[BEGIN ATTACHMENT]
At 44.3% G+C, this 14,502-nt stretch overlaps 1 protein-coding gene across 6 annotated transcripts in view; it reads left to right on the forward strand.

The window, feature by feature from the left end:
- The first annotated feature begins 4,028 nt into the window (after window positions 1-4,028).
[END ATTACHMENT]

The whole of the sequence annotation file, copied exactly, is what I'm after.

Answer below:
At 44.3% G+C, this 14,502-nt stretch overlaps 1 protein-coding gene across 6 annotated transcripts in view; it reads left to right on the forward strand.

The window, feature by feature from the left end:
- The first annotated feature begins 4,028 nt into the window (after window positions 1-4,028).